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Jun 12, 2017

STATE OF THE REAL ESTATE CYCLE: PROF. GLENN MUELLER, DENVER.

OFFICE:  Demand for office is increasing.  The recession is over and all the uses that demand office space are growing.  However, technology is changing the way we consume office space. People work from home or use shared office space, and consequently the amount of space required for a new hire has decreased from around 200 square feet, to 120 square feet.  Consequently more demand is required to fill space, but with the economy expanding that space is being filled.  That said, the office market is highly location dependent because different cities have different industry base profiles that drive the local economies and that is what, in large part, drives office demand.

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INDUSTRIAL: Industrial is in big demand nationwide driven largely by internet sales and the migration from retail to warehouse distribution centers – even though internet sales are just 9% of all retail sales indicating considerable room yet for growth.  Occupancy is not at its peak yet but is expected to reach that level by the end of the year this year.  Amazon was the biggest consumer of warehouse space last year taking up fully 25% of the entire warehouse supply nationwide.  And Amazon are moving from a few huge locations to a more localized format to enable same day delivery schedules, and are being chased by Walmart who are also beginning to expand into a delivery model and consequently beginning to demand warehouse space nationwide.  Industrial is ‘hands down the best property type going’.  Glenn predicts that: ‘peak occupancy will continue in industrial until 2019’.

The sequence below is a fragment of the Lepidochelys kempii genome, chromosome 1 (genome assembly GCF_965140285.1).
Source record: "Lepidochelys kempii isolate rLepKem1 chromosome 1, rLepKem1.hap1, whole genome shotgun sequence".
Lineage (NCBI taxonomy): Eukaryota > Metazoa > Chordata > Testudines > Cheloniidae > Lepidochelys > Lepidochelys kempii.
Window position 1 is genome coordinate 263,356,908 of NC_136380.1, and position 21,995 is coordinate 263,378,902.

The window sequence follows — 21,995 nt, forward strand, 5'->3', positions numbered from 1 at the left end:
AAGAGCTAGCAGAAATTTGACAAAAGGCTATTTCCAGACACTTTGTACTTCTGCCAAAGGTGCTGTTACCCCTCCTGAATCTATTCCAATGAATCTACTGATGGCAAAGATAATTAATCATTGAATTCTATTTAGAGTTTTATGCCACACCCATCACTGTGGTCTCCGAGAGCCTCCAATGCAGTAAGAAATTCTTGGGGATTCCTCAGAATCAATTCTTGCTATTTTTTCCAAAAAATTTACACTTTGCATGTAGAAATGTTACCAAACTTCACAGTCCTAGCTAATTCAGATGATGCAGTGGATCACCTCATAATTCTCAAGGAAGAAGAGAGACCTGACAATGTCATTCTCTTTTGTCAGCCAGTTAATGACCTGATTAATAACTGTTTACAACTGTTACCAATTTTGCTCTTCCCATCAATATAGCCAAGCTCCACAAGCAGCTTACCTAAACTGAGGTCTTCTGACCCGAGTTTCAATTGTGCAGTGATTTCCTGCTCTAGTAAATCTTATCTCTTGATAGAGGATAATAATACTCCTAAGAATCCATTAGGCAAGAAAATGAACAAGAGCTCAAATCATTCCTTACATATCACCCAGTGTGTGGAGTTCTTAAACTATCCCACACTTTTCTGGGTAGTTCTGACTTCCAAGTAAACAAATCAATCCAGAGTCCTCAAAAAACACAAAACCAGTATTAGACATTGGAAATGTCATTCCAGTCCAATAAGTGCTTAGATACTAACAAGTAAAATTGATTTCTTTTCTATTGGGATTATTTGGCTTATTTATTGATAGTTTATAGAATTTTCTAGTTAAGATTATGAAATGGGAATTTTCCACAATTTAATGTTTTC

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APARTMENTS: Apartments present a ‘good demand story’ with millennials coming on stream not buying as young as prior generations and so fueling demand for apartments.  That said, apartments are also among the easiest to finance and so consequently the pipeline of new product is easy to fill and is being overfilled currently leading to hypersupply.  And the hypersupply is primarily at the high end of the cost/rent spectrum, the ‘A’ class developments, so it is that end of the market that is going to see reductions in rent levels first but that will cascade down to B and then to C also as renters trade up to higher quality units as rents reduce overall.  There is nothing anywhere nationwide – in the cities studied – that indicates occupancies will be rising; every single market is either at peak, or already oversupplied meaning reducing occupancies and rents.  In fact, new supply is 10-20% greater than demand can keep up.

RETAIL: ‘Retail is dying on the vine’.  Good quality retail and shopping centers are doing well, but not much else, and even that is evolving more to being destination entertainment centers.  Grocery anchored centers are still a necessity so will continue to do well.  Overall though, retail is extremely slow on the recovery, around half that of any other property type, but the good news is that as supply is very low because it is difficult to finance so there are some bright spots on the map for retail as demand has picked up but supply has remained more stable.

HOTEL: The hotel sector is uniquely the most volatile property type because people rent by the day and so when the economy is doing well people consume hotel rooms but when it is not, they simply stop.  But the hotel industry is enjoying some generational changes in demographics where millennials are traveling more than their predecessors and as a consequence are unbelievably profitable right now with an ‘all time best ever peak occupancy of 72.5%’ So with this peak occupancy we are seeing additional supply coming on line with more hotel rooms being built.

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